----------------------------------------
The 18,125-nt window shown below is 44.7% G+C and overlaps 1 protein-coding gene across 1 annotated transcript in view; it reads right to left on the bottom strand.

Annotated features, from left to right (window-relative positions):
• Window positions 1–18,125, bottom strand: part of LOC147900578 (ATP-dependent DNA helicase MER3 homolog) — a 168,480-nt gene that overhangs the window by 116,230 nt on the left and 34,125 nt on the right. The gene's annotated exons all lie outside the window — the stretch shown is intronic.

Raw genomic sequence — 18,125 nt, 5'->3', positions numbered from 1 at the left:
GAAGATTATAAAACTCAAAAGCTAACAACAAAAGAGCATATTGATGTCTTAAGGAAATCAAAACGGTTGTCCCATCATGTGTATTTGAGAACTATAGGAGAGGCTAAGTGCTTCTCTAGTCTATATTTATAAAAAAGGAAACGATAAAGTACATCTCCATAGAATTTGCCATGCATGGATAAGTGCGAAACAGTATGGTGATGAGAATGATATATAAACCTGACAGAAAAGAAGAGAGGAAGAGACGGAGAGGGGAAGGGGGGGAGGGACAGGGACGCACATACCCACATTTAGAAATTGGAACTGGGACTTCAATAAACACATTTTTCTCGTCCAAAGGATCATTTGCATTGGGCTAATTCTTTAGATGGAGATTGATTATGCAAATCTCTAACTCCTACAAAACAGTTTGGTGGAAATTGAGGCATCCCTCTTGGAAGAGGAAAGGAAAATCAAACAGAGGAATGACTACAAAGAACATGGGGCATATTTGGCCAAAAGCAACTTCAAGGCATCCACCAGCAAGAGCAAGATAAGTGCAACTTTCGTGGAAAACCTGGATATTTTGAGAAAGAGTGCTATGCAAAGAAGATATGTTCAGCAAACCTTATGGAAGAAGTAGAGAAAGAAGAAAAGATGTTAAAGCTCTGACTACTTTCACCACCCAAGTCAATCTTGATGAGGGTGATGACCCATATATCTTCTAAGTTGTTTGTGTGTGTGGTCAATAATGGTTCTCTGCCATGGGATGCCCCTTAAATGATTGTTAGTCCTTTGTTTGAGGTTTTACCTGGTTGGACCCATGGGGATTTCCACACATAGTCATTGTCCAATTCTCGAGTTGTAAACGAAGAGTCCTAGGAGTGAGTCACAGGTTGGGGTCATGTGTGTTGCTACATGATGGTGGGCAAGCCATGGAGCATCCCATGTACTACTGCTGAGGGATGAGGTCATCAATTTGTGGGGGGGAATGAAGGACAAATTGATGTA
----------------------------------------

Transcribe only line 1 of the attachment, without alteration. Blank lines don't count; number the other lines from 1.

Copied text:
The 18,125-nt window shown below is 44.7% G+C and overlaps 1 protein-coding gene across 1 annotated transcript in view; it reads right to left on the bottom strand.